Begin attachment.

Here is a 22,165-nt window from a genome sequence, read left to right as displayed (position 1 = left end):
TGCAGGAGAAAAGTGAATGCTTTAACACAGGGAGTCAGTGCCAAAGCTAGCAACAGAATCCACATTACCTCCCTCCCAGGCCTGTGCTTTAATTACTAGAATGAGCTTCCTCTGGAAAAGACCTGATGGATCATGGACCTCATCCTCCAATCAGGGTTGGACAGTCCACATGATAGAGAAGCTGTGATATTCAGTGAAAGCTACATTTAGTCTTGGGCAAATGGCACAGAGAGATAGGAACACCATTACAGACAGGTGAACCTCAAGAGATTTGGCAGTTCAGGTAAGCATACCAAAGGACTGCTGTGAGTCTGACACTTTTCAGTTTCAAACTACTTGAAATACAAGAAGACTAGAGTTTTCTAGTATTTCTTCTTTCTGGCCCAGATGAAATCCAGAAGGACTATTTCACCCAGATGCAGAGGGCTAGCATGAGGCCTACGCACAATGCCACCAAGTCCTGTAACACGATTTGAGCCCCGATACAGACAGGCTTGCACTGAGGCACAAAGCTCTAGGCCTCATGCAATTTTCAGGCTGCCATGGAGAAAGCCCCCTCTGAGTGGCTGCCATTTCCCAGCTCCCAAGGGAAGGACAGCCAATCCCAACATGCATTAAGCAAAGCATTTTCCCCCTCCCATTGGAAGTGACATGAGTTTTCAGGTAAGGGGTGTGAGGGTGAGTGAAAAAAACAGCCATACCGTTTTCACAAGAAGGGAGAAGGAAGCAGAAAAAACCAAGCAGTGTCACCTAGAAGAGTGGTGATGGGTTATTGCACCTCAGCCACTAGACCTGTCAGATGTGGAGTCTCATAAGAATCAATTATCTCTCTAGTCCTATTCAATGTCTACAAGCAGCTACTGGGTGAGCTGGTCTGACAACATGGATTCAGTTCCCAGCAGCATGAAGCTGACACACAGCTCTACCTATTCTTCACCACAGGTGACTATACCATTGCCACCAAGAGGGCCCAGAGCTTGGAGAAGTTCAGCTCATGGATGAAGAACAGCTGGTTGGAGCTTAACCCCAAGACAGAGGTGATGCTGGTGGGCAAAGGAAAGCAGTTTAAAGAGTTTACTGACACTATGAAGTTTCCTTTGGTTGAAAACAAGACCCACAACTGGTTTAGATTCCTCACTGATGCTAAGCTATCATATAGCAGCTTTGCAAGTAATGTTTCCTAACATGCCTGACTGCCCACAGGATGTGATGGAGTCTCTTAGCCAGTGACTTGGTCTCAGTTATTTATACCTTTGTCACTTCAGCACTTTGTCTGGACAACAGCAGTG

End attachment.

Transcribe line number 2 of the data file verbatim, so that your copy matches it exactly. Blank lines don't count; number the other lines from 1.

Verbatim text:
TGCAGGAGAAAAGTGAATGCTTTAACACAGGGAGTCAGTGCCAAAGCTAGCAACAGAATCCACATTACCTCCCTCCCAGGCCTGTGCTTTAATTACTAGAATGAGCTTCCTCTGGAAAAGACCTGATGGATCATGGACCTCATCCTCCAATCAGGGTTGGACAGTCCACATGATAGAGAAGCTGTGATATTCAGTGAAAGCTACATTTAGTCTTGGGCAAATGGCACAGAGAGATAGGAACACCATTACAGACAGGTGAACCTCAAGAGATTTGGCAGTTCAGGTAAGCATACCAAAGGACTGCTGTGAGTCTGACACTTTTCAGTTTCAAACTACTTGAAATACAAGAAGACTAGAGTTTTCTAGTATTTCTTCTTTCTGGCCCAGATGAAATCCAGAAGGACTATTTCACCCAGATGCAGAGGGCTAGCATGAGGCCTACGCACAATGCCACCAAGTCCTGTAACACGATTTGAGCCCCGATACAGACAGGCTTGCACTGAGGCACAAAGCTCTAGGCCTCATGCAATTTTCAGGCTGCCATGGAGAAAGCCCCCTCTGAGTGGCTGCCATTTCCCAGCTCCCAAGGGAAGGACAGCCAATCCCAACATGCATTAAGCAAAGCATTTTCCCCCTCCCATTGGAAGTGACATGAGTTTTCAGGTAAGGGGTGTGAGGGTGAGTGAAAAAAACAGCCATACCGTTTTCACAAGAAGGGAGAAGGAAGCAGAAAAAACCAAGCAGTGTCACCTAGAAGAGTGGTGATGGGTTATTGCACCTCAGCCACTAGACCTGTCAGATGTGGAGTCTCATAAGAATCAATTATCTCTCTAGTCCTATTCAATGTCTACAAGCAGCTACTGGGTGAGCTGGTCTGACAACATGGATTCAGTTCCCAGCAGCATGAAGCTGACACACAGCTCTACCTATTCTTCACCACAGGTGACTATACCATTGCCACCAAGAGGGCCCAGAGCTTGGAGAAGTTCAGCTCATGGATGAAGAACAGCTGGTTGGAGCTTAACCCCAAGACAGAGGTGATGCTGGTGGGCAAAGGAAAGCAGTTTAAAGAGTTTACTGACACTATGAAGTTTCCTTTGGTTGAAAACAAGACCCACAACTGGTTTAGATTCCTCACTGATGCTAAGCTATCATATAGCAGCTTTGCAAGTAATGTTTCCTAACATGCCTGACTGCCCACAGGATGTGATGGAGTCTCTTAGCCAGTGACTTGGTCTCAGTTATTTATACCTTTGTCACTTCAGCACTTTGTCTGGACAACAGCAGTG